Fly Fishing Streams for Smallmouth Bass
Fly Fisher, Fly Tier, Author★ ★ ★ ★ ★
Harry Murray has been fly fishing, guiding and teaching others about smallmouth bass most of his life. You'll find his practical approach to finding and hooking up with these exciting fish an enlightening experience. Listen in and learn his secrets.
Learn more about Harry Murray...
Smallmouth bass are quite fun and rewarding to catch. They have become one of the most popular game fish today. Although they are usually taken for the table, many fishermen practice catch-and-release fishing to improve fish population.
Drawing from a lifetime of smallmouth bass fishing, guiding and teaching at his angling schools, Harry Murray has developed his own approach to evaluating rivers and streams in order to find the best places to fish. He can discuss the various minnows found in smallmouth rivers, the flows that match them and the most productive techniques for fishing them. He has published eight books on fly fishing and has produced two videos and two DVDs. His articles can be seen regularly in many national fly fishing magazines. Harry, who owns and has operated Murray’s Fly Shop in Virginia for 40 years, has designed over 50 fly patterns for both trout and bass.
Smallmouth bass are the "gentleman of the warm water species", as Harry calls them. They feed in a different manner compared to the largemouth bass, a little similar to brown trout. They hide back under the banks and feed on hoppers and things drifting along. They feed on hellgrammite larvae and the dobsonfly larvae the same way the browns and the rainbows would in the Yellowstone River.
In Harry’s area in the Shenandoah River in Edinburg, Virginia, smallmouth bass often come into the tributaries to spawn at around 50 degrees which is normally around the middle of April until the middle of May.
Smallmouth bass eat almost anything; be it a hellgrammite, crayfish, sculpin, minnow, damsel, or dragonfly. Matching the natural food in the smallmouth drainages is not tough since they are always in the stream – they live in the cobblestone bottom, usually under the riffles. "They are not going to feed on the size 20 bait as nymph like a brown trout would on the spring creek. They’re going to go for a mouthful."
Harry’s favorite attractor fly is a Carolina Blue Popper, also called “The Eye”, which was developed by Bill Gallosh in Richmond, Virgina around 40 or 50 years ago. But he explained, "The blue popper is the way we go on the top, but when we go underwater, then we’re trying to match the natural foods."
Around 20 years ago, Harry concocted the Strymph, a fly that can be fished as a streamer to imitate minnows and fished as a nymph to imitate aquatic insects. He came up with the fly when he was looking for something to "simplify his hunting in the morning". The fly is very effective all across the US and you can use it to fish upstream, dead drift or fish it down and across the stream. However, he doesn’t always stick with this fly. His go-to fly is "just whatever seems to be working".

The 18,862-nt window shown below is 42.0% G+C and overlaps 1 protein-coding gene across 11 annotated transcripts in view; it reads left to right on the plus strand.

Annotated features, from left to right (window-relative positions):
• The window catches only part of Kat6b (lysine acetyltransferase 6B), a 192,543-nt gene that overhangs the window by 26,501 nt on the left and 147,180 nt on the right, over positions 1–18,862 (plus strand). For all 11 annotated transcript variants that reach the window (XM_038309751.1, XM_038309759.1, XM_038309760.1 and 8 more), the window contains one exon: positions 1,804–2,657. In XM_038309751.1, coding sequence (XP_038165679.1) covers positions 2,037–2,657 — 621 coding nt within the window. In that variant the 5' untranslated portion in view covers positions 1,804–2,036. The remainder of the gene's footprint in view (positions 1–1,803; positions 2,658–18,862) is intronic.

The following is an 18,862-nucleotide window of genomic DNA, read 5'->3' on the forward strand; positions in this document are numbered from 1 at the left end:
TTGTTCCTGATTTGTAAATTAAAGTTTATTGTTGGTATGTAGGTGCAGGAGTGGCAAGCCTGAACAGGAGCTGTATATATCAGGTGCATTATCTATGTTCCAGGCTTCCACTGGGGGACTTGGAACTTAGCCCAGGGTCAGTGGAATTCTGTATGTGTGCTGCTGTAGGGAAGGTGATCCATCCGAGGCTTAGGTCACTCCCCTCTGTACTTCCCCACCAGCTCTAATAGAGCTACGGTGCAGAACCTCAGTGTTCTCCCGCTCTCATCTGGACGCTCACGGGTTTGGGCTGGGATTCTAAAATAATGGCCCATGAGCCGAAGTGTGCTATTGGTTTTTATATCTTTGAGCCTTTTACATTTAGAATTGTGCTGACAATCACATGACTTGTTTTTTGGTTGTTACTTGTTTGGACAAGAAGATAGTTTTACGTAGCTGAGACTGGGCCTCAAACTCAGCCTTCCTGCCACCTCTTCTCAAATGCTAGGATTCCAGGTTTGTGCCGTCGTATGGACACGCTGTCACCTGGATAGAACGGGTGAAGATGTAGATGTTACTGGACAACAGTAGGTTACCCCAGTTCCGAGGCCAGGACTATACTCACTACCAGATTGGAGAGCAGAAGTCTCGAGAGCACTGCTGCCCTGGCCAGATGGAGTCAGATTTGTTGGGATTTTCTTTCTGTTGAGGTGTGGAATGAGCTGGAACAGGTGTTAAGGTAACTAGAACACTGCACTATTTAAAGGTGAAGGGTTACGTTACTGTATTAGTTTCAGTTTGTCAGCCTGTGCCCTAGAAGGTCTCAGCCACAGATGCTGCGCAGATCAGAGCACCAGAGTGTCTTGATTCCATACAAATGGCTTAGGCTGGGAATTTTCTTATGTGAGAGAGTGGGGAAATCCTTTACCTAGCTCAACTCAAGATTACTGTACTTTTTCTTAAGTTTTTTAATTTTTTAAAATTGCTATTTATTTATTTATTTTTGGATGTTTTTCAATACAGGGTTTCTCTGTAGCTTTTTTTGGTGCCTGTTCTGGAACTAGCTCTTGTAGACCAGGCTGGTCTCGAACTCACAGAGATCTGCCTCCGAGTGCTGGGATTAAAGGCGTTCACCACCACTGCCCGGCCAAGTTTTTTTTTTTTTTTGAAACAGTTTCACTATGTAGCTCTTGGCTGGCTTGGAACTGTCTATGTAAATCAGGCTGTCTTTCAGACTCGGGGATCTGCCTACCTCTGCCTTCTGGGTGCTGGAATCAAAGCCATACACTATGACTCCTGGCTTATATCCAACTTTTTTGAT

When fishing smallmouth, Harry’s standard rod is a 9-foot-7 weight, specifically Harry Wilson’s 907B, a 9-foot-7 weight with a bass action and a very strong tip. This rod is effective when fishing heavy flies like the Hellgrammites. "They are down in the water and you want to get those things up in the air, and you don’t want a wishy-washy tip on it." For bigger flies, a 4-weight is the ideal rod. Regarding line size, it has to be big enough to carry the fly size. It’s basically just the reverse. The fly size dictates the line size and the line size dictates the fly size. The length of the rod will depend on the overhead canopy.
On leaders and tippets, a 9-foot 2x is the standard size. Harry discourages going much finer than 2x. If they are a little of symmetry, they can twist your leader causing you to break off the big fish.
Breaking down a stream to find smallmouth involves a simple strategy:
Starting at the head of the stream, think about the food that’s there – primarily Hellgrammites and Sculpins. So at the head of the pool, read the water using polarized glass. This is the most valuable thing in smallmouth fishing. While you’re getting down in the middle or tail of the pool and looking out for the fish, ask yourself where the bass is going to be: "Is he going beyond that riffle? Is he going to be below that ledge? Is he going to be beside that grass bed?" Once you determined where the smallmouth is, that’s when you decide where to put your fly. Catch yourself in a position on the stream so you can wade the water effectively and fish the fly without spooking the fish.
Smallmouth bass are not wild about bright sunlight. That’s why Harry does most of his fishing from 5 p.m until 8.30 p.m. "Try to fish the middle of the river in the middle of the day in the bright sun, why, if you get them, you’re going to earn them."
On the other hand, "if you’ve got a cobblestone bottom water waist-deep, shaded bank, you should be able to take those bass all day long."
Listen to our full interview with Harry Murray and learn more strategies on fly fishing streams for smallmouth bass.